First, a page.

On the occasion of Mahasivarati, which falls on February 27, the Isha Yoga founder Sadguru Jaggi Vasudev elaborates on the attributes of Siva.

Generally, in most parts of the world, anything that people refer to as divine is always referred to as good. But if you read through the Siva Purana, you cannot identify Siva as a good person or a bad person. He is Sundaramurthy, the most beautiful. At the same time, nobody can be more horrible than Siva! The worst possible descriptions have been given to him. A complex amalgamation of all the qualities of existence has been put into one person because if you can accept this one being, you have crossed life itself.

He is the most beautiful, but he is also the ugliest. He is a great ascetic, and also a family person. He is a dancer, and he is also absolutely still. Gods, demons and all kind of creatures in the world worship him. The so-called civilisation has tried to conveniently eliminate all those un-digestible stories, but this is where the essence of Siva is. There is nothing that is repulsive for him. Siva sat on a dead body to do sadhana as an aghori. Ghora means “terrible.” Aghori means that which is “beyond terrible.” Siva is an aghori – he is beyond the terrible. He is an all-embracing kind, not out of compassion or any other emotion as you might like to think, but simply because he is like life. Life is naturally all-embracing. The problems of whom you can embrace and whom you can’t are only psychological problems, not life problems.

So an aghori is not in a state of love. The spiritual process in this part of the world never taught you about being loving, compassionate, kind or anything like that. These are not even considered spiritual – these are social aspects. Being kind and smiling at people around you is a family and social business. A human being is supposed to have that much sense, so no one thought it was necessary to teach such things. An aghori is an embrace with the existence, not out of love – he’s not so superficial – he is in a life embrace.

The Third Eye

Siva has always been referred to as Triambaka because he has a third eye. The third eye simply means another dimension of perception has opened up, which is inward-looking and looks at life completely differently.

If your perception has to evolve and enhance itself, the most important thing is that your energy has to evolve and enhance itself. The whole process of yoga is to evolve and refine your energies in such a way that your perception is enhanced and the third eye opens. The third eye is the eye of vision. . You see this person or that person, but you are not able to see the Siva in him. You see things the way it is necessary for your survival. This is why we say this world is maya, illusory. So another eye, an eye of deeper penetration, has to be opened up. The third eye means your perception has gone beyond the dualities of life. You are able to see life just the way it is, not just the way that is necessary for your survival.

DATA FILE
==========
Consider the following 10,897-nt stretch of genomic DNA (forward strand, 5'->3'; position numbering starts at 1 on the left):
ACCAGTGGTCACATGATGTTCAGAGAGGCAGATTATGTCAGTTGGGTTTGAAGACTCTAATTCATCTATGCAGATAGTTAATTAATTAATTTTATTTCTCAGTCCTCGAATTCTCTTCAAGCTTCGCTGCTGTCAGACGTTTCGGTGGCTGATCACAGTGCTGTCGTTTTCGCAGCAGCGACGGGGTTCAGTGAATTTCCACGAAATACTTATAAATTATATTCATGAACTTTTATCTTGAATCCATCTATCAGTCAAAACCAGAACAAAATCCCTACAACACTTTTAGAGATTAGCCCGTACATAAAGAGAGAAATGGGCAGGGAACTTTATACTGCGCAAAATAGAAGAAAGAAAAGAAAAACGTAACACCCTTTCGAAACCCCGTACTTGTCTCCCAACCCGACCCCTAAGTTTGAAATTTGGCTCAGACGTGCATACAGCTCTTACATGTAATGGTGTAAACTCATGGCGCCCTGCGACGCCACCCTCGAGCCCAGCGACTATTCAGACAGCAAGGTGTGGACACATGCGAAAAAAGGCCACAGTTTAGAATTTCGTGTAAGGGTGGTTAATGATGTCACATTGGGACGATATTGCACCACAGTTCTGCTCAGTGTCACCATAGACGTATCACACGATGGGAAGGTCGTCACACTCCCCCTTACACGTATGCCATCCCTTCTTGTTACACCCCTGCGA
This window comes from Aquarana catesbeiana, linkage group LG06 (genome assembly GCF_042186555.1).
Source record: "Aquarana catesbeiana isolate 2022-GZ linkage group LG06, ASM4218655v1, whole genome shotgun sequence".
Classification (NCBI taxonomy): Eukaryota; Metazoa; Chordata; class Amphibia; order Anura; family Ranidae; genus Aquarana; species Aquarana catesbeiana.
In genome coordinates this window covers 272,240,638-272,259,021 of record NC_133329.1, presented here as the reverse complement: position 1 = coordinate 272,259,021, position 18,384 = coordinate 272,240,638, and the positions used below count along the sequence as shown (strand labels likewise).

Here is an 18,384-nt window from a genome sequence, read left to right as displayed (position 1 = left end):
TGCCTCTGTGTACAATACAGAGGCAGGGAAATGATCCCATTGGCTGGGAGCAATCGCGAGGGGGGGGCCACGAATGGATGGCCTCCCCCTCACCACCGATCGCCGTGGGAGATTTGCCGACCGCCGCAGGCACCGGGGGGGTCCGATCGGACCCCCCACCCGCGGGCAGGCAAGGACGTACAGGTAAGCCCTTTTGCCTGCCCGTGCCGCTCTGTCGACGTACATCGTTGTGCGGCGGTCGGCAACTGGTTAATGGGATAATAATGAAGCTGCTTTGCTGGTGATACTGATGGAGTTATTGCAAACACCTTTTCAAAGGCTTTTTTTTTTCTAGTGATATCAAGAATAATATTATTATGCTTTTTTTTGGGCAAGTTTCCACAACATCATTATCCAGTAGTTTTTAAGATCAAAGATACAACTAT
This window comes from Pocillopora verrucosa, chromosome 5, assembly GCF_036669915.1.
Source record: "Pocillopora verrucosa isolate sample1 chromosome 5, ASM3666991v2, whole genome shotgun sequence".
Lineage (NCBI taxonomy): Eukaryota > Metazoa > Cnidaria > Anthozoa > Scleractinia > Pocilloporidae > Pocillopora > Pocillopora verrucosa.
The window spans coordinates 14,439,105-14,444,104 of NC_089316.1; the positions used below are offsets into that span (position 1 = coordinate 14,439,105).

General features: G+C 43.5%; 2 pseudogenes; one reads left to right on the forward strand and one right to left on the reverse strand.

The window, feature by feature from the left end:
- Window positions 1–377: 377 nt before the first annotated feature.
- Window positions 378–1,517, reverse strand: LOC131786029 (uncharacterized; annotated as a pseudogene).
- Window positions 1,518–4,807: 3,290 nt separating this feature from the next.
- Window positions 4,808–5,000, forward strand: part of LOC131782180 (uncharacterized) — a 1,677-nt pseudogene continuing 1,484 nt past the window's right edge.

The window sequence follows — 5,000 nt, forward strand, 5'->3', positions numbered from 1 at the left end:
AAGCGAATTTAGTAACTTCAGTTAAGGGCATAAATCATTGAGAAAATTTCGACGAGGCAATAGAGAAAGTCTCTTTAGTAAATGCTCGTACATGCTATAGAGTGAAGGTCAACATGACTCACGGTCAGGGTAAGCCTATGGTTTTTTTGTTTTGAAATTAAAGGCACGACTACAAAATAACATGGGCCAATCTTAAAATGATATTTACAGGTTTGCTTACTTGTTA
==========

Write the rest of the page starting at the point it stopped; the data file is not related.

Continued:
What we refer to as Siva is nothing but the very embodiment of ultimate perception. It is in this context that the Isha Yoga Center celebrates Mahasivarathri. It is an opportunity and a possibility for all to raise their perception by at least one notch. It is an opportunity to not be embroiled in thoughts, emotions or conclusions. This is what Siva is about and this is what yoga is about.

What makes this day so significant? There are twelve Sivaratris in a year. The 14th day of every month, the day before the no-moon, is called Sivaratri. Of all these, the one that appears in the lunar month of Magha, in February-March, is called Mahasivaratri. On this day, especially in the northern hemisphere, there is a natural upsurge of energies.

So when you say “Siva,” it is not about religion. You don’t have to worship Siva. I don’t. When I say “Siva,” it’s everything. Don’t get lost in your logical mind. This doesn’t belong to that genre. This is a way of going beyond where you are. This is a way of stepping beyond the boundaries that human beings are supposed to stay within.

May this Mahasivaratri not just be a night of wakefulness, but let this also become a night of intense aliveness and awareness for you. I hope all of you ride this upsurge and know the beauty and ecstasy of what it means when we say Siva’.